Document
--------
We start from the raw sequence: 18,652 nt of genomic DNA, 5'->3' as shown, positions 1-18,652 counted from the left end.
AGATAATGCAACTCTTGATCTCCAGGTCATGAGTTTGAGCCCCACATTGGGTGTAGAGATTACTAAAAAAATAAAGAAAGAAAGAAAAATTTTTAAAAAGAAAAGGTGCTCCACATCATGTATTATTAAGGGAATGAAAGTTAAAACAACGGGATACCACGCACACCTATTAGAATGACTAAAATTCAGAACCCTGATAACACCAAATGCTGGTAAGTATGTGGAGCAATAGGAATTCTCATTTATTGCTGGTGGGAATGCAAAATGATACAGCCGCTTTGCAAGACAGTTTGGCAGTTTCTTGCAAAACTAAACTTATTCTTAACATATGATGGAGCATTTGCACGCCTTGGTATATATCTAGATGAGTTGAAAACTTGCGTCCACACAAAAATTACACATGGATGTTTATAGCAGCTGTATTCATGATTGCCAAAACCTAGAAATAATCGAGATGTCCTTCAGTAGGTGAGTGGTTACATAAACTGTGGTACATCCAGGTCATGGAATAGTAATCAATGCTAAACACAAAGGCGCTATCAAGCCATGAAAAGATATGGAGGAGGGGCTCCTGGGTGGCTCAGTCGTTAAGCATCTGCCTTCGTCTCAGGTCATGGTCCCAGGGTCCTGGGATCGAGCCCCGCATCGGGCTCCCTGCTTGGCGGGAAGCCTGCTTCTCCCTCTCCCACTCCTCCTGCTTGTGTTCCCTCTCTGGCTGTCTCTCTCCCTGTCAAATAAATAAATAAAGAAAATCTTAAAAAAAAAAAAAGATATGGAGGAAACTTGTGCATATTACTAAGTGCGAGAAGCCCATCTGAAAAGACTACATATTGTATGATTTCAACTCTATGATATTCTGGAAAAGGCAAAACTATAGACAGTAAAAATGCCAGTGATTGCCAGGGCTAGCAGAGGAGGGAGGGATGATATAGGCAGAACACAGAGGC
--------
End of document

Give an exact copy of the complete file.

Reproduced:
We start from the raw sequence: 18,652 nt of genomic DNA, 5'->3' as shown, positions 1-18,652 counted from the left end.
AGATAATGCAACTCTTGATCTCCAGGTCATGAGTTTGAGCCCCACATTGGGTGTAGAGATTACTAAAAAAATAAAGAAAGAAAGAAAAATTTTTAAAAAGAAAAGGTGCTCCACATCATGTATTATTAAGGGAATGAAAGTTAAAACAACGGGATACCACGCACACCTATTAGAATGACTAAAATTCAGAACCCTGATAACACCAAATGCTGGTAAGTATGTGGAGCAATAGGAATTCTCATTTATTGCTGGTGGGAATGCAAAATGATACAGCCGCTTTGCAAGACAGTTTGGCAGTTTCTTGCAAAACTAAACTTATTCTTAACATATGATGGAGCATTTGCACGCCTTGGTATATATCTAGATGAGTTGAAAACTTGCGTCCACACAAAAATTACACATGGATGTTTATAGCAGCTGTATTCATGATTGCCAAAACCTAGAAATAATCGAGATGTCCTTCAGTAGGTGAGTGGTTACATAAACTGTGGTACATCCAGGTCATGGAATAGTAATCAATGCTAAACACAAAGGCGCTATCAAGCCATGAAAAGATATGGAGGAGGGGCTCCTGGGTGGCTCAGTCGTTAAGCATCTGCCTTCGTCTCAGGTCATGGTCCCAGGGTCCTGGGATCGAGCCCCGCATCGGGCTCCCTGCTTGGCGGGAAGCCTGCTTCTCCCTCTCCCACTCCTCCTGCTTGTGTTCCCTCTCTGGCTGTCTCTCTCCCTGTCAAATAAATAAATAAAGAAAATCTTAAAAAAAAAAAAAGATATGGAGGAAACTTGTGCATATTACTAAGTGCGAGAAGCCCATCTGAAAAGACTACATATTGTATGATTTCAACTCTATGATATTCTGGAAAAGGCAAAACTATAGACAGTAAAAATGCCAGTGATTGCCAGGGCTAGCAGAGGAGGGAGGGATGATATAGGCAGAACACAGAGGC